First, setting recurring meetings can improve efficiency. In my example above, of how not to write an article, notice I did not have interruptions from children. That may have been a fluke with the odds in my favor this morning, but I attribute it to our Morning Time. Originally started for devotions with my children, I tweaked it to include schedule and chores. Where I was once haphazard about this, now I feel confident that time spent here will pay back in focused time in my office later. We also reserve a long hour at dinner for wide-ranging conversation, and I ask my children to save their stories to share at the table. (As much as I love what they are discovering about the world, honestly, too much of this good thing makes shreds of my concentration!)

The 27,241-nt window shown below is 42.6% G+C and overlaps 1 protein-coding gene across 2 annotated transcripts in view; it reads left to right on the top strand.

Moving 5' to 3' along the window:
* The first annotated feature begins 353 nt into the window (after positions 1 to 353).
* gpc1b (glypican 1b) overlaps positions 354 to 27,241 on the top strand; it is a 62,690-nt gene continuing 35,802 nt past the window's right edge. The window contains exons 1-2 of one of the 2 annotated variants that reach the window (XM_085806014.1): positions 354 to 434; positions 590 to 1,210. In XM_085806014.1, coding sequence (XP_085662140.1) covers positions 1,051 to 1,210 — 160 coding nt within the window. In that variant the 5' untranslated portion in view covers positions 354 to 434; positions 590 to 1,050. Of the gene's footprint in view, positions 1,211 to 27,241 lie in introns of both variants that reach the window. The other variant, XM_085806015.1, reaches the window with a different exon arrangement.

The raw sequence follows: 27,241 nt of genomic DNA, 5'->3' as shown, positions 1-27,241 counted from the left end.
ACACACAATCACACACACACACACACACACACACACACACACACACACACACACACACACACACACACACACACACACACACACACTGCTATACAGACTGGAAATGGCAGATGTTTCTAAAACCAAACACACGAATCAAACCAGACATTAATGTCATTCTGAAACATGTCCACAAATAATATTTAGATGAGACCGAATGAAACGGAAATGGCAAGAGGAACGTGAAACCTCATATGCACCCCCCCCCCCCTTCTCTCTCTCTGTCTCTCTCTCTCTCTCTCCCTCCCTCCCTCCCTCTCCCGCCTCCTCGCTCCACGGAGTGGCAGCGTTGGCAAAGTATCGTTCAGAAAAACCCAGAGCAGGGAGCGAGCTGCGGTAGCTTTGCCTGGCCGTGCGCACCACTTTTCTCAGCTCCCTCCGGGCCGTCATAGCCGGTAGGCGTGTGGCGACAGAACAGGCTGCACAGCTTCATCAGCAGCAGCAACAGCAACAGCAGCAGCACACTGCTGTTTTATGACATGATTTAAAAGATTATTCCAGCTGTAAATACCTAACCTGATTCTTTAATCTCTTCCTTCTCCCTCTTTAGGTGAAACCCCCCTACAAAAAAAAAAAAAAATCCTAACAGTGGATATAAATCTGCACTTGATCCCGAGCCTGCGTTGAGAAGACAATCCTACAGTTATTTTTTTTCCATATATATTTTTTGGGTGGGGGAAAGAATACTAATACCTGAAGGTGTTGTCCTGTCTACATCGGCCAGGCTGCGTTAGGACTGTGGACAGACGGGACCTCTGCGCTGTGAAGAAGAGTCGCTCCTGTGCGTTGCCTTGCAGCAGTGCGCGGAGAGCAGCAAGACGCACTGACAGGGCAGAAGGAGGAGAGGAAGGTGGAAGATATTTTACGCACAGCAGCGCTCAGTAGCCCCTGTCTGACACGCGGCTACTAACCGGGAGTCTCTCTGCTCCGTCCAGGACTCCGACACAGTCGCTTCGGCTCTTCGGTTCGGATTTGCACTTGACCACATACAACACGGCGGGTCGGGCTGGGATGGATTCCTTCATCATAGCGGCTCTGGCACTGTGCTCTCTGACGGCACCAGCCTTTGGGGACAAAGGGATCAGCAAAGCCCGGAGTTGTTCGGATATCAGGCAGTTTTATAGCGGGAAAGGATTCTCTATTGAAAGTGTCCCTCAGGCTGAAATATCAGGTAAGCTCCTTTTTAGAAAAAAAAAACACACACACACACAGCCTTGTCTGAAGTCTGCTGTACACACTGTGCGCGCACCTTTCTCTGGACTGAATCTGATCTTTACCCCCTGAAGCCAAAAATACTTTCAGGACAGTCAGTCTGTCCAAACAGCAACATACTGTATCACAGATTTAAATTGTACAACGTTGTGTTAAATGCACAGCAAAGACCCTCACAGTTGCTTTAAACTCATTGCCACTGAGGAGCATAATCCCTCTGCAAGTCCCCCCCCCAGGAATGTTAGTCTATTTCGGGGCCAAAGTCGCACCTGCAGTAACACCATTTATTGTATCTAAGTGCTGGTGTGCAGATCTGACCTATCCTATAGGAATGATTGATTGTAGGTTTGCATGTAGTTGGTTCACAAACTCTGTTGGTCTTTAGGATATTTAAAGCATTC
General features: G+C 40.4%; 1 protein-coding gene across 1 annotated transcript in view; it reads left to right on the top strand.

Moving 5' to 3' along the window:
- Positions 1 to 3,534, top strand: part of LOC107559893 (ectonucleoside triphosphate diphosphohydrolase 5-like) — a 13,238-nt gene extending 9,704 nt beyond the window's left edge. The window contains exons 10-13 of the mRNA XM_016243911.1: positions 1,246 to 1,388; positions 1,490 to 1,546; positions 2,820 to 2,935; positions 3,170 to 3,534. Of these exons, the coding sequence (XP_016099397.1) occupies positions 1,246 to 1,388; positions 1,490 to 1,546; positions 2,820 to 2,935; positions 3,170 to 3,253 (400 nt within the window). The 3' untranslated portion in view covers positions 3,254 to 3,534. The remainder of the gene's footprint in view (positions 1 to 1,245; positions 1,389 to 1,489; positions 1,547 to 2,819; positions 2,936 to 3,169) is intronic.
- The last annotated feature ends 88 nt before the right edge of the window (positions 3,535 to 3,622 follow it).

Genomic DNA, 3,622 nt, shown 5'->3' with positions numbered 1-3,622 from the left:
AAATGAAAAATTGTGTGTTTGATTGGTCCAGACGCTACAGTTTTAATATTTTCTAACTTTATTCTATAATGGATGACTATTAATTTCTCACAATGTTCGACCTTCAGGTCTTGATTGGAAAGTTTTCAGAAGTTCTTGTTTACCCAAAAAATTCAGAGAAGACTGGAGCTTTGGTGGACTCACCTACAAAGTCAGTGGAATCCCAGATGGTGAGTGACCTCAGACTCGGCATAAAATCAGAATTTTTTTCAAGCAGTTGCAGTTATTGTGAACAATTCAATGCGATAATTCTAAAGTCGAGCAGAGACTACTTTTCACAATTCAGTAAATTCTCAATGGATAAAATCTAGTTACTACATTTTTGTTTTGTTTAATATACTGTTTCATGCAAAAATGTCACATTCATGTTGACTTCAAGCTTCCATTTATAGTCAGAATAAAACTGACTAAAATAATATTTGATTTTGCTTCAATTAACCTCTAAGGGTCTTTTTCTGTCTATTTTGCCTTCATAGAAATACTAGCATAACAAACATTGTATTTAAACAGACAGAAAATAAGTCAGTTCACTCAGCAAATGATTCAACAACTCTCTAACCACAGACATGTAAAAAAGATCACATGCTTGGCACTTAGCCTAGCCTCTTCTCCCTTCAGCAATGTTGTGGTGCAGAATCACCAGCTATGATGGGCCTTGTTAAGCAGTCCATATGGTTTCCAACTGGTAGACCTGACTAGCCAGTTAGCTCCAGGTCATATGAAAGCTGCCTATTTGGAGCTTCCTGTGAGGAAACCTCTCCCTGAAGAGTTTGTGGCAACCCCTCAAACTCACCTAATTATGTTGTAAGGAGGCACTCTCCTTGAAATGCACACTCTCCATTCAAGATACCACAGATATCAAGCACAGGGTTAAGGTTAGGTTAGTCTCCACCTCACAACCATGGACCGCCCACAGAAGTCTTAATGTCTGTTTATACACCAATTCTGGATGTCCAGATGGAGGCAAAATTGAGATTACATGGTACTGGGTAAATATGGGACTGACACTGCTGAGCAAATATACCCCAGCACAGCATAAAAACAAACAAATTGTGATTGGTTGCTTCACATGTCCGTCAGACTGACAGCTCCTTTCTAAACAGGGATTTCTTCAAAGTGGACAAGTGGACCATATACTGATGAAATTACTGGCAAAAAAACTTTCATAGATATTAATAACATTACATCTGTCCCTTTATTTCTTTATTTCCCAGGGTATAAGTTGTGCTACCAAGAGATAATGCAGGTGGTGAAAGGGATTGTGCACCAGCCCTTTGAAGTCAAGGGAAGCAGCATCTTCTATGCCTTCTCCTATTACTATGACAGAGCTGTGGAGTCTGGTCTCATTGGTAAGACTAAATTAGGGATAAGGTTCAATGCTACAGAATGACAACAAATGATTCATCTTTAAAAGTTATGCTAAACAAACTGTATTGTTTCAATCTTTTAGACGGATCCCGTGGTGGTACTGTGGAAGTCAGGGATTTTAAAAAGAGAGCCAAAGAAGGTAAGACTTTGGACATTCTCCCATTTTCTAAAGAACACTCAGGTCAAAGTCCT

Other relationships would also benefit from planned recurring meetings. A strong marriage needs regular massaging, so we have a Date Night. This summer we are having occasional breakfasts at the local diner. (See my article for new directors: “How Am I Going to Handle All My Preparations and My Life, Too?”) Think of friends—do you have time to cultivate a couple of strong friendships? Put time for iron-sharpening-iron in the calendar. Set up recurring meetings with those who need you and those who feed your soul.